The doe was so relaxed and her trust of this situation struck me as being wrong.  What if I were a hunter?  She shouldn’t trust people like this.  But before I could warn her of all things bad in the world, she spoke to me deep within my heart.

“You see, I came to show you what matters to me.  You asked, I’m answering.  This matters.  You matter.  Who you are matters to me.  It matters so much to me that I trust my life with that knowing.  Not all humans are dangerous to me.  You certainly are not and I am certain of that or I wouldn’t have come closer and called you to me.  What am I teaching my children you ask?  I am teaching them about what matters most in life.  That feeling another’s heart will never give you wrong information.  That their feelings are their life blood and they can trust that just as I have.  I am showing them and teaching them about the ultimate trust in relationships.  You are a fine human but this is a lesson you yourself don’t trust.    You have not been taught to trust your heart and know when its safe to do so.  I wanted to show you this and tell you that I indeed know what matters most in my life.  This moment matters.  You matter.  Who you are deep inside matters to me as I walk this field.   Because you are who you are, I can stand here safely.  We can meet across a fence that is between us but does not separate our worlds at all.  This is what matters.  Trust what your heart shows you my friend and you will find all that matters to you is right there for you to find.  Thank you for your concern.  Thank you for caring about me and I hope I showed you today that I care about you.  We will each walk away now having known one another and we will carry this experience forward into the next field and onward.  And we will each know what matters in this moment.  May you find peace in your heart.  Your gentleness precedes you and has touched us today on our path. You matter to me and now I matter to you.”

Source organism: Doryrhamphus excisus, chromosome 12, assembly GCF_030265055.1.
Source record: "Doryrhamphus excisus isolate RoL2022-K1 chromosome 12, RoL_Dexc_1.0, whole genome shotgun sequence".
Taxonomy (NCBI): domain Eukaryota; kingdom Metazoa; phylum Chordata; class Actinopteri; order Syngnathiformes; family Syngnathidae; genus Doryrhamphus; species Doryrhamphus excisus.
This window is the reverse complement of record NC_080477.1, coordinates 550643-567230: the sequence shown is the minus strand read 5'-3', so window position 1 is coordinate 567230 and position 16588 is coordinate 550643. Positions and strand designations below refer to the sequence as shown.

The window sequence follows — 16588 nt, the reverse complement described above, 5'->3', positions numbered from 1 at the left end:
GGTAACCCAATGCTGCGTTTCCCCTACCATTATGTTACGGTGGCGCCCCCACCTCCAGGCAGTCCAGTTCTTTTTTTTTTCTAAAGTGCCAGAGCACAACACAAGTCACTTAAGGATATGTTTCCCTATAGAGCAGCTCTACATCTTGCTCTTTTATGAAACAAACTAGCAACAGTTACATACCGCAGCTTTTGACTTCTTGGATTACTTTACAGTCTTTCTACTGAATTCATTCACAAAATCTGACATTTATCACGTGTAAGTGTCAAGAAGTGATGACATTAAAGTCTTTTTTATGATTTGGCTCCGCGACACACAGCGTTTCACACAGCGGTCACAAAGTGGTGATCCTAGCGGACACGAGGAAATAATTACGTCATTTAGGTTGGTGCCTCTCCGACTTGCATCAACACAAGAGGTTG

This moment seemed to last forever but was actually very brief.  I could hear her breathe, not snorting out of fear, but a deep breath of satisfaction.  And slowly, she turned, and the 3 of them calmly walked away.  “Be safe,” I sent her from my heart.